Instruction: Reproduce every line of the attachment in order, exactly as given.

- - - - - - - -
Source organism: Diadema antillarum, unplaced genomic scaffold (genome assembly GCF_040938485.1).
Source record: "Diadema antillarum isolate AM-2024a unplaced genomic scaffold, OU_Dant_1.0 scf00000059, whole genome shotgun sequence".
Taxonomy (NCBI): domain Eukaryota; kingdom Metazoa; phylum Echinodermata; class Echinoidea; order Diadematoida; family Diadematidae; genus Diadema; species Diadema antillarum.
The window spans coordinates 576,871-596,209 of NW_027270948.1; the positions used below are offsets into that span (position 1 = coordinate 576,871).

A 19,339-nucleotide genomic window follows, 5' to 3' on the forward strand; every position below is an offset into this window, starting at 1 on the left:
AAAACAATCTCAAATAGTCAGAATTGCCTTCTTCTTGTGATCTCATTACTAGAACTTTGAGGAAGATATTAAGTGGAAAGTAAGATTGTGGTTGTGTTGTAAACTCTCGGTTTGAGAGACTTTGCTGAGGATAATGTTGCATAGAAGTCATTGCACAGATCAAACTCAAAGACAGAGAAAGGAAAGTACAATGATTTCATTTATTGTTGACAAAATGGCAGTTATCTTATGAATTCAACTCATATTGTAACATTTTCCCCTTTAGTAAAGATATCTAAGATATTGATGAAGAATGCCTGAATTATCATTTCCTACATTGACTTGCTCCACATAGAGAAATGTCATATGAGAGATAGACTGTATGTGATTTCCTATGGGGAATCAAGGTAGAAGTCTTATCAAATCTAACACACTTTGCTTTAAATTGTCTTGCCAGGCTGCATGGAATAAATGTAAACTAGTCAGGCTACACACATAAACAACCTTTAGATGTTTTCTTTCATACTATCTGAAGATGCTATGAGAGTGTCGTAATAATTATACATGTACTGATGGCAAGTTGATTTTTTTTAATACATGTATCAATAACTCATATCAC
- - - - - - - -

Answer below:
Source organism: Diadema antillarum, unplaced genomic scaffold (genome assembly GCF_040938485.1).
Source record: "Diadema antillarum isolate AM-2024a unplaced genomic scaffold, OU_Dant_1.0 scf00000059, whole genome shotgun sequence".
Taxonomy (NCBI): domain Eukaryota; kingdom Metazoa; phylum Echinodermata; class Echinoidea; order Diadematoida; family Diadematidae; genus Diadema; species Diadema antillarum.
The window spans coordinates 576,871-596,209 of NW_027270948.1; the positions used below are offsets into that span (position 1 = coordinate 576,871).

A 19,339-nucleotide genomic window follows, 5' to 3' on the forward strand; every position below is an offset into this window, starting at 1 on the left:
AAAACAATCTCAAATAGTCAGAATTGCCTTCTTCTTGTGATCTCATTACTAGAACTTTGAGGAAGATATTAAGTGGAAAGTAAGATTGTGGTTGTGTTGTAAACTCTCGGTTTGAGAGACTTTGCTGAGGATAATGTTGCATAGAAGTCATTGCACAGATCAAACTCAAAGACAGAGAAAGGAAAGTACAATGATTTCATTTATTGTTGACAAAATGGCAGTTATCTTATGAATTCAACTCATATTGTAACATTTTCCCCTTTAGTAAAGATATCTAAGATATTGATGAAGAATGCCTGAATTATCATTTCCTACATTGACTTGCTCCACATAGAGAAATGTCATATGAGAGATAGACTGTATGTGATTTCCTATGGGGAATCAAGGTAGAAGTCTTATCAAATCTAACACACTTTGCTTTAAATTGTCTTGCCAGGCTGCATGGAATAAATGTAAACTAGTCAGGCTACACACATAAACAACCTTTAGATGTTTTCTTTCATACTATCTGAAGATGCTATGAGAGTGTCGTAATAATTATACATGTACTGATGGCAAGTTGATTTTTTTTAATACATGTATCAATAACTCATATCAC